One of the good things about the natural hair movement is its ability to awaken us to all things natural hair. Suddenly, you start “boasting” not only your hair pride but your black pride as well. Nevertheless, you quickly realise that our society doesn’t always reflect or support this. Although the sentiments accompanying the movement feel strong their range of impact on the wider society appears to still have a long way to go. However, several entrepreneurs seem to be finding a way to increase natural hair pride through dolls.
How To Start The Change
How? You ask me? It’s simple, through our children! If you want to change the world you teach a child, that’s when you’ll see real change happening in the world. Toys may seem to have no real impact on how we perceive, interpret and organise the world but they have. Many women have witnessed this when their little girls start disliking their hair, their skin tone or even their facial features after years of playing with white dolls with straight silky hair.
Not seeing themselves reflected on the toys they play with has made them wish for an ideal of beauty that is perceived by them, as something to aspire or emulate. The Doll Test experiments show this very well as does those who engage in skin bleaching to look beautiful in a lighter skin tone.
Armed with enough will to change little girls’ perceptions through play, and hopefully start a ripple effect, small businesses run by women have emerged creating black dolls with natural hair. I know we now have black Barbie(s), but I’ll be honest with you when you walk into a toy store, how many black dolls do you see and how many white ones do you see? Moreover, if you go to Mattel’s website and look for African American dolls, you’ll see that there is little diversity in skin tone, and changes in facial features (if any) are so minute they could be seen as white dolls with a tan. And let’s not even talk about the hair…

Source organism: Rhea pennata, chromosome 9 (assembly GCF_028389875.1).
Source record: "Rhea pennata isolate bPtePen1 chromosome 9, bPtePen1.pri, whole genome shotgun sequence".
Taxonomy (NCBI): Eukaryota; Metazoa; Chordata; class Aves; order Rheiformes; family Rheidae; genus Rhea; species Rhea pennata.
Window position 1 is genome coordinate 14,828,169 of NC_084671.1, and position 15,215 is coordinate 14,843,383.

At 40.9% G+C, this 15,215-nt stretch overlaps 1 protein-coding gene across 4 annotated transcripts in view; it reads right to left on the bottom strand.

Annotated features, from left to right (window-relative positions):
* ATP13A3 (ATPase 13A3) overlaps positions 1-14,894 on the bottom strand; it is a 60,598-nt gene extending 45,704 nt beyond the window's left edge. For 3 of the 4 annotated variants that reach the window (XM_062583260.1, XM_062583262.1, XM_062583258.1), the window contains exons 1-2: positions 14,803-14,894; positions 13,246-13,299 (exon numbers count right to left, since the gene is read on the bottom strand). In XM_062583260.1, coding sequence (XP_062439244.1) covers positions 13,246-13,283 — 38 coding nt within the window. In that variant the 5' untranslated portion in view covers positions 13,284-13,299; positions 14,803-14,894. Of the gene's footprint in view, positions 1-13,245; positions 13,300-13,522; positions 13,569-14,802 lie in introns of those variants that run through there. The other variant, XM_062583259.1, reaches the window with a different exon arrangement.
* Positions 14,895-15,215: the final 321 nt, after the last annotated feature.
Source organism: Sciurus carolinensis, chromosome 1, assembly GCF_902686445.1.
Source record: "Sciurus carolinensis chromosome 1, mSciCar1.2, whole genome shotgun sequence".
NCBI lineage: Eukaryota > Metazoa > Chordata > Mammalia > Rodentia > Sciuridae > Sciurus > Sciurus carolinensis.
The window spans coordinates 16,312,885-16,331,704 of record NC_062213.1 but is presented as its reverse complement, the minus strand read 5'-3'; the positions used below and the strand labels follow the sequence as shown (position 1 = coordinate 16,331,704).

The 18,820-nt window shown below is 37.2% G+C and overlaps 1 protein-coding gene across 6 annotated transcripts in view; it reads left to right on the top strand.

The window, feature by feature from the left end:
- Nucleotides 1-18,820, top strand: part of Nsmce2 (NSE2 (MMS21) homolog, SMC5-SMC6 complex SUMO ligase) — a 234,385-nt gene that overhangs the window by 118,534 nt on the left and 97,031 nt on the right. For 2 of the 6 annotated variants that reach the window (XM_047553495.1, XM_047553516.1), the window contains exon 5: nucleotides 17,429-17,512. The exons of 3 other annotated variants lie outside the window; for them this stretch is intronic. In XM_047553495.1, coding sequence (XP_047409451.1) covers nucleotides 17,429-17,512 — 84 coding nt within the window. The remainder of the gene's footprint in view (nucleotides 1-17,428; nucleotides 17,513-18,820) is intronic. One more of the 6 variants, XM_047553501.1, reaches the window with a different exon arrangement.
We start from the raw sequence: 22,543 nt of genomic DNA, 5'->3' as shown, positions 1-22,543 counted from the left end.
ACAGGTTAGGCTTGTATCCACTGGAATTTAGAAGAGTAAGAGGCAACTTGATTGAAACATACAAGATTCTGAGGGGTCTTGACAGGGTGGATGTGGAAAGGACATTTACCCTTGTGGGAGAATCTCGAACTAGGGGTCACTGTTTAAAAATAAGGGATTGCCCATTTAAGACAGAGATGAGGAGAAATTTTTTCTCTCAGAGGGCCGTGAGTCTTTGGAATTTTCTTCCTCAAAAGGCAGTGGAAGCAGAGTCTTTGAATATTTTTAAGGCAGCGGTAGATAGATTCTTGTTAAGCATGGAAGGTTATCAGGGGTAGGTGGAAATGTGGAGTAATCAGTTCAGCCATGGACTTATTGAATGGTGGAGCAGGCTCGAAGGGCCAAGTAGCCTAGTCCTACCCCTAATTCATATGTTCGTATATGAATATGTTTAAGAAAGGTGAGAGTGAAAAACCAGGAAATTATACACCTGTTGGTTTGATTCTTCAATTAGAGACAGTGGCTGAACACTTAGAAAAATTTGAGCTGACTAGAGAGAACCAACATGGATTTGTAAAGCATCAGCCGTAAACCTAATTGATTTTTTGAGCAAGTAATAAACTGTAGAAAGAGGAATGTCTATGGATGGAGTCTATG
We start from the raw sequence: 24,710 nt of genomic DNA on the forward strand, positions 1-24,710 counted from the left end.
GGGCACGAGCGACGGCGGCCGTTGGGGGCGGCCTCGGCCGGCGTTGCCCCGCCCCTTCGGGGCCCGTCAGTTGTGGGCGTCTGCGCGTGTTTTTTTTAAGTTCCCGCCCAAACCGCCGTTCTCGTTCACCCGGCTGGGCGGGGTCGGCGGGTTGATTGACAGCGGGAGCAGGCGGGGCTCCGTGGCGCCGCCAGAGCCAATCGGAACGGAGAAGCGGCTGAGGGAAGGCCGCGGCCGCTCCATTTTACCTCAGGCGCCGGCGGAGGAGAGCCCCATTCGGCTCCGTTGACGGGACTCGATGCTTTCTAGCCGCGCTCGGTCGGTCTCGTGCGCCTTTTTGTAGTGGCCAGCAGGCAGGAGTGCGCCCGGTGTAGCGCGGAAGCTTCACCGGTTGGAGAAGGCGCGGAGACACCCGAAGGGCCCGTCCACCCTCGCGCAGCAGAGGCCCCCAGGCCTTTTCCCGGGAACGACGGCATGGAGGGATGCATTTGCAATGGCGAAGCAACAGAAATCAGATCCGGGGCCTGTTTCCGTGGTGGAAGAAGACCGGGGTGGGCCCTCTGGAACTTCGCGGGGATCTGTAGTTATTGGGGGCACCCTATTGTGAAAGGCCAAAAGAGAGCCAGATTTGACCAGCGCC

The Angelica Doll
And, if hair is what this website is mainly all about let me talk to you about The Angelica Doll created by a mother of two, Angelica Sweeting. This mum took matters into her own hands to shift her daughter’s negative perception about herself and created a doll to encourage a positive effect. Funded by 1316 backers on Kickstarter, she surpassed her initial pledge of $25,000 and raised nearly $85,000 to bring her vision to fruition.
As you can see, “The Angelica Doll” is a beautiful 18 inch/45 cm black girl that reflects African facial features with “fuller lips, beautiful cheekbones and brown eyes” as its creator intended. What I believe will make all little girls fall in love with this doll is her hair. It will not only resemble their own hair, but it will allow them to style the doll’s hair in many different styles without getting tangled.
Sweeting made sure to test the hair with her little girls and during 8 months they washed, combed and tried different hairstyles like braids, twists or used flexi rods to see if it could withstand the curious and sometimes rough hands of a child. And it did! So, if you want to change your daughter’s perception about natural hair I believe this is the way to go.
Natural Girls United – The Little (Big) Details
Another entrepreneur that stands out for me is Karen Byrd of naturalgirlsunited.com. She is now selling beautiful black dolls with customised hairstyles in an attempt “to bring a positive view of what ethnic beauty is” according to her. You will find that her dolls address the issues I just touched on regarding black Barbie dolls, but what I loved about her dolls is the myriad of hairstyles she has created. You have sisterlocks, afros, kinky hair, braided updo, weeny afros and more in many different hair colours.